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While there isn’t a simple answer to how much teachers get paid, it’s important to be aware of the pay scales and benefits schools and education providers offer across the country. To help you navigate this, here is a helpful guide to the average teacher salary in the UK.

Average teaching salary ranges

The varying teaching positions within schools, such as supply teacher, teaching assistant and headteacher, all receive different salary and benefits packages depending on the role and external factors, such as length of service, location, and qualifications. Teachers in state schools receive the same salary whatever subject they teach or type of school they work in. This means that a PE teacher salary is the same as a maths teacher salary, while primary school teacher salaries and secondary school teacher salaries are also identical.

The average annual salary range for some teaching roles across England, Wales, Scotland, and Northern Ireland are:

Unqualified teachers:

  • England and Wales - £20,598 to £32,134

  • Scotland - £31,584 to £32,217

  • Northern Ireland - £24,137 - £28,139

Qualified teachers:

  • England and Wales - £30,000 - £46,525

  • Scotland - £38,655 - £48,516

  • Northern Ireland - £28,139 to £41,094

The average teacher salary in London

Teachers working in London receive higher salaries due to the higher living costs in and around the capital. Schools are organised into three areas based on their location – inner London, outer London and the ‘fringe’, with salaries different in each area:

Unqualified teacher salaries in London:

  • Inner London - £25,831 - £37,362

  • Outer London - £24,415 - £35,954

  • Fringe - £21,933 - £33,464

Qualified teacher salaries in London:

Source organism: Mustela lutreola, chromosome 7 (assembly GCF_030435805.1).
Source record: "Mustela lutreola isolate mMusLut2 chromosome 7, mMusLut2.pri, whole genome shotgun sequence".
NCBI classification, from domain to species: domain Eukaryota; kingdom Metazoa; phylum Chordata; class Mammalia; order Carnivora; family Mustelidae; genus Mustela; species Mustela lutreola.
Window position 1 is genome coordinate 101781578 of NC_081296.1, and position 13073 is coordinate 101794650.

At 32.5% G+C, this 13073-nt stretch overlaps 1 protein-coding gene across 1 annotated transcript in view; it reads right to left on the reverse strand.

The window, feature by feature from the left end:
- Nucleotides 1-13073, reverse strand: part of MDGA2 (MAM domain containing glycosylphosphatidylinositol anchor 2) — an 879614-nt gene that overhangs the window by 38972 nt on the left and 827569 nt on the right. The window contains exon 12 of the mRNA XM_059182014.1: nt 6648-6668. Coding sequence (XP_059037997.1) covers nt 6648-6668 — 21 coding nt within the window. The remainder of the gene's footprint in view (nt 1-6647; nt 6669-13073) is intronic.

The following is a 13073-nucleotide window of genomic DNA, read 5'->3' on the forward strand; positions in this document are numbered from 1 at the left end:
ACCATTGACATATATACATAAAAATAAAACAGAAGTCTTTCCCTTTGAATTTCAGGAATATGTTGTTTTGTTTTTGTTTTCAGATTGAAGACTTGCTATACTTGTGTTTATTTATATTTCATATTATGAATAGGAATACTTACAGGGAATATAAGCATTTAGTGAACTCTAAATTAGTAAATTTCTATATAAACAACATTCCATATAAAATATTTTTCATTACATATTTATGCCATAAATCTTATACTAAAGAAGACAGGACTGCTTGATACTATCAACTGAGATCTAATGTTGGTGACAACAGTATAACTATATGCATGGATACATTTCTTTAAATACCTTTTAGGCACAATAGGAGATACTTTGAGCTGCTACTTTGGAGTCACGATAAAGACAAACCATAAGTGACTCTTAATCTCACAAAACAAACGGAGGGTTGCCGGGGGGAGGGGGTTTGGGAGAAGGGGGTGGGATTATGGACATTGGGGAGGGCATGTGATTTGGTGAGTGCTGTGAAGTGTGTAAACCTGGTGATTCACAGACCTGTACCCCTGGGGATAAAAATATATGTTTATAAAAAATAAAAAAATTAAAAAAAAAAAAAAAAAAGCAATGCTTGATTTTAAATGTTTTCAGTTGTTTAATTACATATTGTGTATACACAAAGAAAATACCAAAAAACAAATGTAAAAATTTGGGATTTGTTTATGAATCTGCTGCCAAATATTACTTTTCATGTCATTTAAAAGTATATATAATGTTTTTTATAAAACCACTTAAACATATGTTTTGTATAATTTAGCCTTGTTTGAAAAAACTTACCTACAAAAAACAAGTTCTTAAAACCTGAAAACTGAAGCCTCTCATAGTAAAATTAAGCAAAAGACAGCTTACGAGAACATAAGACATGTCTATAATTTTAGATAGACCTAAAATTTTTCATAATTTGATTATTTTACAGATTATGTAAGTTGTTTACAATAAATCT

• Inner London - £36,745 - £56,959

  • Outer London - £34,514 - £51,179

  • Fringe - £31,350 - £47,839

Teaching assistant:

The average salary range for a teaching assistant in the UK is between £19,525 to £21,072.

Supply teachers:

The average salary range for a supply teacher in the UK is between £25,714 to £36,961.

Annual leave entitlement

Teachers in the UK receive more holiday days than people in other professions. Employees in the UK must legally receive 5.6 weeks of annual leave if they are employed full time, and this is no different for teachers. They receive 13 weeks of leave for Christmas, Easter, and summer break, which includes three, one-week half-term breaks. However, many teachers choose to continue to work during these periods to prepare for the upcoming term.

For comparison: a full-time office worker typically works 227 days a year, while full-time teachers work 195 days annually.

Teachers’ pension scheme

The teachers’ pension scheme is one of the most generous in the country and includes an employer contribution of up to 28.6%.

It is a ‘defined benefit’ pension and is:

  • based on teaching salary rather than the amount of money paid in

  • registered with HM Revenue and Customs - so contributions are tax-free

  • flexible and allows to take some of it as a tax-free lump sum

To find out more visit the teachers’ pension scheme website.

Learning and development

All teaching professionals in the early stages of their career are entitled to benefit from the government organised ‘early career framework’. This is a professional development programme spanning teachers’ first two years in the profession to provide them with: